Help elderly parents fight financial fraud

iStockphoto starush

(MoneyWatch) Once again the Center for Retirement Research at Boston College is alerting us to the risk of financial fraud against the elderly. They've highlighted a new documentary titled "Last Will and Embezzlement," and you can watch the trailer they posted in a recent blog post.

Many boomers are wrestling with this issue for their parents. For example, my wife and I had to be vigilant with her 94-year-old mother when she could no longer manage her own finances. We had to take over her checkbook, cancel her credit cards, and arrange for long-term care that controlled her environment. She was lucky she had someone she could truly trust, because the film shows that fraud is usually committed by someone you trust, often a relative.

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We were glad to be able to help my mother-in-law, but we also considered our experience a preview of our own lives in a few decades. We're already open to the idea of taking steps to prevent fraud against us well before we're unable to make these decisions for ourselves.

One warning sign of fraud against the elderly is when someone you don't know has inserted themselves in a position of trust with your elderly parents, perhaps taking over their finances as a "service." Often they wait to strike -- they'll do a trustworthy job for many months to build trust and gain more access to your parents' financials before they start to siphon funds. A better approach than having your parents hire a stranger to manage their money is either for you to take control with the approval and understanding of your parents, or for you to make the arrangements yourself if you can't be physically present to manage their finances.

One way to lock up a guaranteed income stream is to buy an immediate annuity from a reputable insurance company. With an immediate annuity, the monthly income is guaranteed for life and you can't withdraw the money. This last feature is often disparaged by financial planners as being too inflexible and restrictive, but it can be a good thing in someone's later years. But it's for this exact reason that several actuary friends of mine bought annuities for their mothers after their fathers passed away. It was a good way to make sure their mothers wouldn't become destitute by running out of money if they lived a long life or by becoming a victim of financial fraud.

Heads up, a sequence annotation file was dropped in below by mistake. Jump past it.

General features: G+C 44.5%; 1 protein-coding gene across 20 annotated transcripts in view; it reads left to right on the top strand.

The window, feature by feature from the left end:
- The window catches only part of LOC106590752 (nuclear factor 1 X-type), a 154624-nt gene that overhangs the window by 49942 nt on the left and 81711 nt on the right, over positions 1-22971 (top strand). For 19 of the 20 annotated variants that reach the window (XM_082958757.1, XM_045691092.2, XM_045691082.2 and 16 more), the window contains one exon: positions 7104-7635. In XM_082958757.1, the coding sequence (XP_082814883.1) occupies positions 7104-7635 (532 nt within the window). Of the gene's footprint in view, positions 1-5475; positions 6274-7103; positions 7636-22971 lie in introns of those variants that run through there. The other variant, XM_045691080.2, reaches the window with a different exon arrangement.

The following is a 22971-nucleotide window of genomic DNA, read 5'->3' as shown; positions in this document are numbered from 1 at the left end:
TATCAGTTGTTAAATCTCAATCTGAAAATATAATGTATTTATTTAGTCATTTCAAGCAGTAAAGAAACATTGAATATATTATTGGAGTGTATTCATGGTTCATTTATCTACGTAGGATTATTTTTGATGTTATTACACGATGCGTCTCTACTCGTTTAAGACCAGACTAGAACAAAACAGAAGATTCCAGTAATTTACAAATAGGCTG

Another way to prevent fraud is to keep your accounts or retirement income within the retirement plan offered by your employer, provided your employer is a large company that's professionally managed. Such employers operate these plans strictly for the benefit of their employees, and they're subject to strict fiduciary rules that they take very seriously. As a result, there's a very good chance you won't be defrauded.

You'll need to be vigilant if you want to make sure your parents' retirement -- as well as your own -- is secure. You don't want to take your eye off the ball and enrich some slimy crook.

Photo courtesy of iStockphoto contributor starush

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    Steve Vernon helped large employers design and manage their retirement programs for more than 35 years as a consulting actuary. Now he's a research scholar for the Stanford Center on Longevity, where he helps collect, direct and disseminate research that will improve the financial security of seniors. He's also president of Rest-of-Life Communications, delivers retirement planning workshops and authored Money for Life: Turn Your IRA and 401(k) Into a Lifetime Retirement Paycheck and Recession-Proof Your Retirement Years.

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